As a queer, immigrant, woman of color, my commitment to equity, diversity, and inclusivity is deeply rooted in my personal experiences and is reflected in my teaching and research philosophy. To decolonize my own ways of knowing and being, I constantly question the normative processes that structure lives, actions, language, power and knowledge. By doing so, I attempt to create educational spaces that are inclusive of different voices, identities, ideas, and people.
Although the terms diversity, equity, and inclusivity are often discussed, their true meaning is often left ambiguous. These terms are often tied to capitalist issues that sustain economic competitiveness of institutions rather than being discussed as issues of justice and fairness that exclude the voices and knowledge of women and people of color from history and achievement. It is important to me as an educator to listen to what people say, their silences and the contextual meanings behind them by fostering the agency to tell their histories. As a scholar and teacher educator, I respect that Drew University as an institution serves to include voices of people from disenfranchised communities, listens to the diversity of their perspectives, and understands, respects, and includes their ways of learning, knowing, and doing.
I practice what I preach in my research and teaching. In my research, I attempt to question the normative exclusionary way of approaching equity and diversity in computer science education at the undergraduate level by understanding the experiences of first-generation, students and women of color (Mehta & Yadav, SITE 2020, AERA 2019, RWE Conference 2018) and intentions of teachers to adapt culturally responsive pedagogies (Mehta dissertation manuscript, 2021). I problematize how educational technologists perceive the issues of equity, diversity, and inclusivity in the design and development of educational coding and programming software (Lachney, Mehta, Dunbar & Opps, AERA 2021). Through my research, I urge policymakers and practitioners to consider transnational experiences, perspectives, and struggles of women and people of color globally to better understand equity and justice in education.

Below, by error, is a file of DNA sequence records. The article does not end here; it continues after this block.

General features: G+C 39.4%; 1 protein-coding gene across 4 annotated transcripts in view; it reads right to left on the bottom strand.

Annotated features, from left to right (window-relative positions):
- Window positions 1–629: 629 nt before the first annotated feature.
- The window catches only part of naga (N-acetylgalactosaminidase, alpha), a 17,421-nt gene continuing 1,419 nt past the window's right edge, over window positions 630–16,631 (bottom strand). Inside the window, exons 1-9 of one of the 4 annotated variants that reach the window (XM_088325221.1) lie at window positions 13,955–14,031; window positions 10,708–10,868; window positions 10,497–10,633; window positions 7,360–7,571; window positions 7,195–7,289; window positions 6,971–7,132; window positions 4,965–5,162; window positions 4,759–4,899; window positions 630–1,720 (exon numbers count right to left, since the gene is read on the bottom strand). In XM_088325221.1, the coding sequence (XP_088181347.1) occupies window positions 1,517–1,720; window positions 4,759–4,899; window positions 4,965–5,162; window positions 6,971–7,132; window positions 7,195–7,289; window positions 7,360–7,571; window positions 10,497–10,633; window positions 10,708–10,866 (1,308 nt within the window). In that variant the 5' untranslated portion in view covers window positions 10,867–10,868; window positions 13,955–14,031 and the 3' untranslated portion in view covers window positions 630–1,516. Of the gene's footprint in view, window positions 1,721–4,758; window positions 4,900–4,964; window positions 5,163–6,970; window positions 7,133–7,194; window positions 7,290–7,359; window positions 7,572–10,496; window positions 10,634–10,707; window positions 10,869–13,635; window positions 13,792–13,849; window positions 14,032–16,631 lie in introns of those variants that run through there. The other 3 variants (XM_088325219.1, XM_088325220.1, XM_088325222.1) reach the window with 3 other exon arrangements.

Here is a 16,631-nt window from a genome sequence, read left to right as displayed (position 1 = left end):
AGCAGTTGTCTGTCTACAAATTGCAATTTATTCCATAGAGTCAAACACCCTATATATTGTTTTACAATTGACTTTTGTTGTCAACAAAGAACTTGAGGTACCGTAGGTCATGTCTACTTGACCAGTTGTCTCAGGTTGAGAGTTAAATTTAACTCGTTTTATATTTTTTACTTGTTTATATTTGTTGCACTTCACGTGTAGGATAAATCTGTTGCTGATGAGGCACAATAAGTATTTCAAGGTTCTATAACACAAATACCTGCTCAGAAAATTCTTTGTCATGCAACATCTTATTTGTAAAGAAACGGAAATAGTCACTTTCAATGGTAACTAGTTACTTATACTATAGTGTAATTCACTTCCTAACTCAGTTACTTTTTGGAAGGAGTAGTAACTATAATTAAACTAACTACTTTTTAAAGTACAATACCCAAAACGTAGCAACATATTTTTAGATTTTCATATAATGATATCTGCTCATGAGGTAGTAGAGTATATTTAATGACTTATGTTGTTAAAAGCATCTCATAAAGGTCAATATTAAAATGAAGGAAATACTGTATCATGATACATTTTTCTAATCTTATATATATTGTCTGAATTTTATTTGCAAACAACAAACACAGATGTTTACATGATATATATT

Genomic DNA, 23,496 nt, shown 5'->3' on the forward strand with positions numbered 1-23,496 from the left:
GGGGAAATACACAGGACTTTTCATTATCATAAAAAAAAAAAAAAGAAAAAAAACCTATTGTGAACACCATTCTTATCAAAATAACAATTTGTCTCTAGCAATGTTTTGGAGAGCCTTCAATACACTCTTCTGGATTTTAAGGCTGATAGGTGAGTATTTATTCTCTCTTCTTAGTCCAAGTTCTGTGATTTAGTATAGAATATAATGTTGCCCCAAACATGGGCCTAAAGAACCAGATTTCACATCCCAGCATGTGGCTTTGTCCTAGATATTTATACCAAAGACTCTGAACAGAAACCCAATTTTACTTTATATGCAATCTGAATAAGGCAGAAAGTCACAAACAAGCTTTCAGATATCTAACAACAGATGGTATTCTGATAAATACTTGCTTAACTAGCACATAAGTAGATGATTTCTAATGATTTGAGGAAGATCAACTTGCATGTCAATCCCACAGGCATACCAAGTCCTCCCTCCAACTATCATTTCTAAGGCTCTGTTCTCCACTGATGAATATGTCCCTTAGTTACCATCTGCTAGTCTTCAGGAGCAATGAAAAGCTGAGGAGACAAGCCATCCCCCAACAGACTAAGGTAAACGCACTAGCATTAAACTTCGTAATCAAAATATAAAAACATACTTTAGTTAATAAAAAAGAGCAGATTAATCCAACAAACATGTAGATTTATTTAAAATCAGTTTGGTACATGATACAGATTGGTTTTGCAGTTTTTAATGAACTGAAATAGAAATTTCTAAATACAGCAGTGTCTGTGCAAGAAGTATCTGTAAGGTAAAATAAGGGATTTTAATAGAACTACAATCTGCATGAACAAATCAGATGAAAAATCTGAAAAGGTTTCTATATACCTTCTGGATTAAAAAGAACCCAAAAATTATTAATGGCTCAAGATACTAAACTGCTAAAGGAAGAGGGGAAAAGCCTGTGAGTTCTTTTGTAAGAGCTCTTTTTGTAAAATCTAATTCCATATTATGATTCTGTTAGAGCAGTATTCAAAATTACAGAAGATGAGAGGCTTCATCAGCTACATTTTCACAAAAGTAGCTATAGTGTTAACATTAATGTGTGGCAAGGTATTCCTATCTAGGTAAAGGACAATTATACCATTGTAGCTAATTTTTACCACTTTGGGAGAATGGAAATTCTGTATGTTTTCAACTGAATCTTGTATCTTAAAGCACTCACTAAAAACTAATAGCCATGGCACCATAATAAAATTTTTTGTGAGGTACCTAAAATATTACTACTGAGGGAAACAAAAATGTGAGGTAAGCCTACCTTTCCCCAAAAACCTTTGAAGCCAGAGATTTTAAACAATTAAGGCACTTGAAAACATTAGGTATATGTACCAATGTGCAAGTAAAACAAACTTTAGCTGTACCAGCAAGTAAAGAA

In my teaching, I attempt to make my students aware of their own privilege—their cultural ways of being, knowing, and doing; and their own identities that are deeply tied to their communities. Without centering my own perspective or politics, I aim to serve as a mentor for first-generation and younger students in their first encounters with higher education, particularly understanding those whose families have limited or no experience with academia. I recognize that my position as a teacher and scholar should not overshadow that of my students. In my student-centered approach to education, I am a co-collaborator with my students, letting my individuality become a constituent part of the diversity of the classroom. I deploy my privilege and power as an educator to amplify my students’ voices and experiences and to advocate for their success. For instance, in my CEP820 graduate-level technology course, one of the assignments prompted in-service teachers to discuss how they implemented TPACK and design thinking principles into students’ learning experiences. Such pointed prompts allowed teachers to connect abstract ideas with pedagogy while sharing unique challenges they face in catering to a diverse student population. It also enabled teachers to reflect on their own privilege and share with each other their disciplinary experiences of marginalization.
As a teacher-researcher, I address the gendered, racial, and sexual injustices and inequities in STEM fields and relinquish my own power to foster student agency. Bringing together the nuances of intersectional feminist works and culturally responsive teaching, I continually reflect on my own privilege. For these reasons, I seek to continually add to the on-going conversations on and commitment to issues of equity, diversity, and inclusivity within and across institutional boundaries.